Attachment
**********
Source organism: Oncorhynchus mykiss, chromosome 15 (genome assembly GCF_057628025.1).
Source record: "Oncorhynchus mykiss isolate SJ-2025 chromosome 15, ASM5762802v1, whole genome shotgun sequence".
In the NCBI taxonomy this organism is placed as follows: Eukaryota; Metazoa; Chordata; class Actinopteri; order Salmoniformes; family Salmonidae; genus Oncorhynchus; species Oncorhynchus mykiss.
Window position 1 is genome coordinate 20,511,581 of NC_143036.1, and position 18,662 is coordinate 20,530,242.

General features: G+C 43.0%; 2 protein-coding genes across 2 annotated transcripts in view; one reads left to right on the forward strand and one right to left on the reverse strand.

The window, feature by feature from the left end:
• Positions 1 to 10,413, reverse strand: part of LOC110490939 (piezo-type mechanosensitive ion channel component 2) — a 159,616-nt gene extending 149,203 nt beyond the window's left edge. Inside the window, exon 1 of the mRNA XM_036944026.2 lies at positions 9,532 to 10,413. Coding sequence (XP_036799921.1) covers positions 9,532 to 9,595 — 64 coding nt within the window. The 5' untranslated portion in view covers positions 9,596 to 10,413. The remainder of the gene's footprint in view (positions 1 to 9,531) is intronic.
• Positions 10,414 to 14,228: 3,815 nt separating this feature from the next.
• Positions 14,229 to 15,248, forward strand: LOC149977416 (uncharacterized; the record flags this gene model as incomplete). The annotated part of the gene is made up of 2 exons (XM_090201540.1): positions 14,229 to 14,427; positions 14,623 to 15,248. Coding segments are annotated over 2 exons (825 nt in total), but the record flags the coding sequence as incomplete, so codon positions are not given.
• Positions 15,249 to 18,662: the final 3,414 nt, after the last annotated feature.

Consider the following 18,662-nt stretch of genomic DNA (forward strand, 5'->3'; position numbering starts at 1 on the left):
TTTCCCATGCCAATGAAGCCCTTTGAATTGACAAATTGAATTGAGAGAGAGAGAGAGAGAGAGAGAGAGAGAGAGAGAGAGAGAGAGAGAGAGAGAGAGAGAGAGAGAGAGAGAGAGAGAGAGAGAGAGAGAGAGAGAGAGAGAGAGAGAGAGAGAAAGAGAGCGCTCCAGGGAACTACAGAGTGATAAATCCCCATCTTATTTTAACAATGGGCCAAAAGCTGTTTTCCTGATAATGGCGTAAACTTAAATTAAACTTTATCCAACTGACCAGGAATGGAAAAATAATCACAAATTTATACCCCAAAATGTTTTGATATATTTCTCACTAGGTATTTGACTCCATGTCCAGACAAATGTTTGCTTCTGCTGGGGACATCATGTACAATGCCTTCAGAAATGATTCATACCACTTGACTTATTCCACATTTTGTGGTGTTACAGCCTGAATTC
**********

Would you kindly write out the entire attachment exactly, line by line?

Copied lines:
Source organism: Oncorhynchus mykiss, chromosome 15 (genome assembly GCF_057628025.1).
Source record: "Oncorhynchus mykiss isolate SJ-2025 chromosome 15, ASM5762802v1, whole genome shotgun sequence".
In the NCBI taxonomy this organism is placed as follows: Eukaryota; Metazoa; Chordata; class Actinopteri; order Salmoniformes; family Salmonidae; genus Oncorhynchus; species Oncorhynchus mykiss.
Window position 1 is genome coordinate 20,511,581 of NC_143036.1, and position 18,662 is coordinate 20,530,242.

General features: G+C 43.0%; 2 protein-coding genes across 2 annotated transcripts in view; one reads left to right on the forward strand and one right to left on the reverse strand.

The window, feature by feature from the left end:
• Positions 1 to 10,413, reverse strand: part of LOC110490939 (piezo-type mechanosensitive ion channel component 2) — a 159,616-nt gene extending 149,203 nt beyond the window's left edge. Inside the window, exon 1 of the mRNA XM_036944026.2 lies at positions 9,532 to 10,413. Coding sequence (XP_036799921.1) covers positions 9,532 to 9,595 — 64 coding nt within the window. The 5' untranslated portion in view covers positions 9,596 to 10,413. The remainder of the gene's footprint in view (positions 1 to 9,531) is intronic.
• Positions 10,414 to 14,228: 3,815 nt separating this feature from the next.
• Positions 14,229 to 15,248, forward strand: LOC149977416 (uncharacterized; the record flags this gene model as incomplete). The annotated part of the gene is made up of 2 exons (XM_090201540.1): positions 14,229 to 14,427; positions 14,623 to 15,248. Coding segments are annotated over 2 exons (825 nt in total), but the record flags the coding sequence as incomplete, so codon positions are not given.
• Positions 15,249 to 18,662: the final 3,414 nt, after the last annotated feature.

Consider the following 18,662-nt stretch of genomic DNA (forward strand, 5'->3'; position numbering starts at 1 on the left):
TTTCCCATGCCAATGAAGCCCTTTGAATTGACAAATTGAATTGAGAGAGAGAGAGAGAGAGAGAGAGAGAGAGAGAGAGAGAGAGAGAGAGAGAGAGAGAGAGAGAGAGAGAGAGAGAGAGAGAGAGAGAGAGAGAGAGAGAGAGAGAGAGAGAGAAAGAGAGCGCTCCAGGGAACTACAGAGTGATAAATCCCCATCTTATTTTAACAATGGGCCAAAAGCTGTTTTCCTGATAATGGCGTAAACTTAAATTAAACTTTATCCAACTGACCAGGAATGGAAAAATAATCACAAATTTATACCCCAAAATGTTTTGATATATTTCTCACTAGGTATTTGACTCCATGTCCAGACAAATGTTTGCTTCTGCTGGGGACATCATGTACAATGCCTTCAGAAATGATTCATACCACTTGACTTATTCCACATTTTGTGGTGTTACAGCCTGAATTC